Researchers are currently applying multimodal context — such as prior interactions, information on the screen, gestures, gaze, and visual cues — to reduce ambiguity in conversational understanding. Workshop attendee and Apple machine learning researcher Hadas Kotek who cowrote the paper Generating Natural Questions from Images for Multimodal Assistants, gave some examples in which such context might provide referents for interpreting phrases like “today,” “she,” “the lowest one,” or “that picture.”
In addition, workshop attendee and Professor of Systems Design Methodologies at the University of Washington, Mari Ostendorf, described other aspects of context important for natural dialogue; external knowledge; dialogue history; prosodic and visual signals, not all of which can be currently handled successfully within a dialogue state tracking or slot-filling approach. She sketched one possible approach to including domain and task contextual knowledge via finite-state machine based graphs describing, for example, possible sequences of events in buyer-seller negotiation dialogues. To contextualize knowledge retrieval and language generation, she advocated for efficient representations of the dialogue history, including a structured dialogue state. Learn more about the aspects of context in Ostendorf's papers: In-context Learning for Few-shot Dialogue State Tracking.) and CONQRR: Conversational Query Rewriting for Retrieval with Reinforcement Learning.)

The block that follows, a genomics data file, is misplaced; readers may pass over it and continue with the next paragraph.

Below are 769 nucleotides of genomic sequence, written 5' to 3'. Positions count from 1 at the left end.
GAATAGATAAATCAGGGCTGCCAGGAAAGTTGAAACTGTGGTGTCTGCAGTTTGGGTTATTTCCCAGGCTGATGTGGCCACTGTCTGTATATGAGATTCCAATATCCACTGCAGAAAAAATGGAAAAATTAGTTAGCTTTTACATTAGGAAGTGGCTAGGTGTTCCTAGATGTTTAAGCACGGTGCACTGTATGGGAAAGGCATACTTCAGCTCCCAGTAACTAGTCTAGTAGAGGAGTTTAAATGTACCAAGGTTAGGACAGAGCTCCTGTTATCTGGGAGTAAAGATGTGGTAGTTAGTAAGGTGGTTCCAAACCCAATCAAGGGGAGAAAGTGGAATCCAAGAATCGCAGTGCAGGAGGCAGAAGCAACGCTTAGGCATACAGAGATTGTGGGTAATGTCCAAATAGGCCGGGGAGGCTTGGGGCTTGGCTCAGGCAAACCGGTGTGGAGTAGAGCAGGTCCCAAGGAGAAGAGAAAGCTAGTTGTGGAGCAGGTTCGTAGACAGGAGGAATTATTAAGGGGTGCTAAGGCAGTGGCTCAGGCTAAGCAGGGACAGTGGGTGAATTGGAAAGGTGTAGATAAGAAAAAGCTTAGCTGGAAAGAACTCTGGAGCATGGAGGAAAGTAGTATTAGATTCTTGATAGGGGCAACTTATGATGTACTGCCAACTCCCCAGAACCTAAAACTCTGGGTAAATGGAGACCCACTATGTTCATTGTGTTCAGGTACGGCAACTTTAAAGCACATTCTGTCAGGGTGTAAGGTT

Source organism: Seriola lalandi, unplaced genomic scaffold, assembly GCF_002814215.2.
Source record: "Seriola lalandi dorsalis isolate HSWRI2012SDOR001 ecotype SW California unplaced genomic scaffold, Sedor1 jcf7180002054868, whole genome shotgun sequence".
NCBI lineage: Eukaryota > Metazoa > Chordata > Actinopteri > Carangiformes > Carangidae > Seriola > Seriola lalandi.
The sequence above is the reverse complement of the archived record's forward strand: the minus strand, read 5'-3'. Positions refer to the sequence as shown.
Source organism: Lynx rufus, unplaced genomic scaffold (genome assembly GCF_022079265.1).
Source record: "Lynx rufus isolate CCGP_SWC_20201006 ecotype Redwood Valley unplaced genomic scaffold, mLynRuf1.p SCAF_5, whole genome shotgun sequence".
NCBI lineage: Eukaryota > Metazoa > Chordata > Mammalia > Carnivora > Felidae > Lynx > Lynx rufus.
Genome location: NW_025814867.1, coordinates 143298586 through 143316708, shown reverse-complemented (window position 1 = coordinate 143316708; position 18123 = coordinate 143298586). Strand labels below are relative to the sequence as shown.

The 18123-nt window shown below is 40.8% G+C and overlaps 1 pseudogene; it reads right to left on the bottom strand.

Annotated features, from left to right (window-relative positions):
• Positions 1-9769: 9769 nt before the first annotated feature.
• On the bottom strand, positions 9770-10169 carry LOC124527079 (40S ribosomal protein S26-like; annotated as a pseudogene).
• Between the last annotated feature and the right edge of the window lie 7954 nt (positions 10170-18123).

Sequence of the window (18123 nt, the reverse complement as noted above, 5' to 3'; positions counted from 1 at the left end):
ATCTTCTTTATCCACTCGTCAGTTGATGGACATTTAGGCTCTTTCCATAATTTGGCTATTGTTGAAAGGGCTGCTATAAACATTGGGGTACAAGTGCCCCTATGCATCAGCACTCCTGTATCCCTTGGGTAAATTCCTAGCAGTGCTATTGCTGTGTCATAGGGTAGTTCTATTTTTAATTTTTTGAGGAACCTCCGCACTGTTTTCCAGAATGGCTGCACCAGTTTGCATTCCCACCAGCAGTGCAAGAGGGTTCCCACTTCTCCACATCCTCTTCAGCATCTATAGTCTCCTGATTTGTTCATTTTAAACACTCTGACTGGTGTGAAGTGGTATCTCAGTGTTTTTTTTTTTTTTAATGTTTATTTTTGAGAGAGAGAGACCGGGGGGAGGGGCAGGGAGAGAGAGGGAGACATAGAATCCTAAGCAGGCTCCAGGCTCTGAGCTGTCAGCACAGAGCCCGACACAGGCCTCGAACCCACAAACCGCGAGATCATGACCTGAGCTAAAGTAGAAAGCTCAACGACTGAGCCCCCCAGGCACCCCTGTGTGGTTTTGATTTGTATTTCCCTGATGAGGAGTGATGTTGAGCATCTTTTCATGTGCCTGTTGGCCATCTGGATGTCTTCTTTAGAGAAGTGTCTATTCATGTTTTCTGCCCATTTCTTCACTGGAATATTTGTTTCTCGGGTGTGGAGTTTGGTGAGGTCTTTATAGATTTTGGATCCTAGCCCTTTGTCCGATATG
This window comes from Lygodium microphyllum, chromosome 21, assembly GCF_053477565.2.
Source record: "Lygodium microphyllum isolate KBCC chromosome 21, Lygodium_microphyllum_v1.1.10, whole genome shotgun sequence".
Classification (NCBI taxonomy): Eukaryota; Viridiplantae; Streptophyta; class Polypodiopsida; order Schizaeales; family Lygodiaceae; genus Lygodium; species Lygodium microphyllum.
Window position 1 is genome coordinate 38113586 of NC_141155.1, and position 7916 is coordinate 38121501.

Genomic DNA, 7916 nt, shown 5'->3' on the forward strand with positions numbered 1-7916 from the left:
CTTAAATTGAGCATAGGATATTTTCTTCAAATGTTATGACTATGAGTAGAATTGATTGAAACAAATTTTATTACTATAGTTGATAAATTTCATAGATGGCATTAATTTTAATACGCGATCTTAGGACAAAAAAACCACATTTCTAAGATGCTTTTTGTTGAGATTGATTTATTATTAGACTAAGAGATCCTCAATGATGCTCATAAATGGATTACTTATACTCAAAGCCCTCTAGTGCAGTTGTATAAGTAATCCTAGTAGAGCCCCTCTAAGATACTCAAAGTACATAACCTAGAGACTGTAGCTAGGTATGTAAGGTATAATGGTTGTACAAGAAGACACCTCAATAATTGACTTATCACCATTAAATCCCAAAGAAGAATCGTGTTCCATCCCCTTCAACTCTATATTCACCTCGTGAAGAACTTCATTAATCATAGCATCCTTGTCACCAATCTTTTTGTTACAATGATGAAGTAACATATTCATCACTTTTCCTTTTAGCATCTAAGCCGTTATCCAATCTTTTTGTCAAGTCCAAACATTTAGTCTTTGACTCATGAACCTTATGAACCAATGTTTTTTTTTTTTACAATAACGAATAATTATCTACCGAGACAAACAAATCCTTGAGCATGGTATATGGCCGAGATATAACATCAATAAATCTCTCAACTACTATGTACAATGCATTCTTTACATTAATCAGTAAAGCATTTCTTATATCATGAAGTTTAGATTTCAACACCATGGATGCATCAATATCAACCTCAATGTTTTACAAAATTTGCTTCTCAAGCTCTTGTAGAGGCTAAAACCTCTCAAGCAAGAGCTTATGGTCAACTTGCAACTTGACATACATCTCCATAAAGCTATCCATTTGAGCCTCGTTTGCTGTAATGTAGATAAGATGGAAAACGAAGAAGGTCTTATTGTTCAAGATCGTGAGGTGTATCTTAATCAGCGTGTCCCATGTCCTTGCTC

Workshop participants also gave talks on how to learn meaningful representations of language and vision in tandem, such as workshop attendee and Apple machine learning researcher Yinfei Yang's talk titled “STAIR: Learning Sparse Text and Image Representation in Grounded Tokens;” mixed representations are essential for systems that use text to search for images, as discussed by Yang and team in Scaling Up Visual and Vision-Language Representation Learning with Noisy Text Supervision; or systems that describe images in text, as discussed by workshop attendee Kotek in the paper Generating Natural Questions from Images for Multimodal Assistants.
Using Foundation Models to Solve Data Synthesis Problems
Foundation models have demonstrated the capability to generate high-quality synthetic data with little or no graded data to learn from. Using synthetic data in place of manually labeled data reduces the need to show annotators any data that might contain personal information, helping to preserve privacy.
However, generating synthetic data creates some challenges. Researchers are still not clear on how to measure and ensure the quality — that is, the factual accuracy, naturalness, or similarity to human speech or writing — and diversity of the output data.
This is especially challenging for data generation over multiple turns, including conversational and task-based interactions. Research shows foundation models can lose factual accuracy and hallucinate information not present in the conversational context over longer interactions.
Researchers can tackle these challenges in several ways. Some promising methods being considered for future research use foundation models for review and analysis — applying the models to view the same problem multiple times, in different roles. Other methods involve some amount of human annotation or preference selection. Thus, the main open challenge here is to find ways to maximize the impact of human input.
Scaling Up Visual and Vision-Language Representation Learning With Noisy Text Supervision by Chao Jia, Yinfei Yang, Ye Xia, Yi-Ting Chen, Zarana Parekh, Hieu Pham, Quoc V. Le, Yunhsuan Sung, Zhen Li, and Tom Duerig
Christopher Klein, David Q. Sun, Dhivya Piraviperumal, Hadas Kotek, Irina Belousova, Jason Williams, Kieran Liu, Matthew Henderson, Murat Akbacak, Stephen Pulman, Tatiana Likhomanenko, Thomas Voice, Yimai Fang, and Yinfei Yang.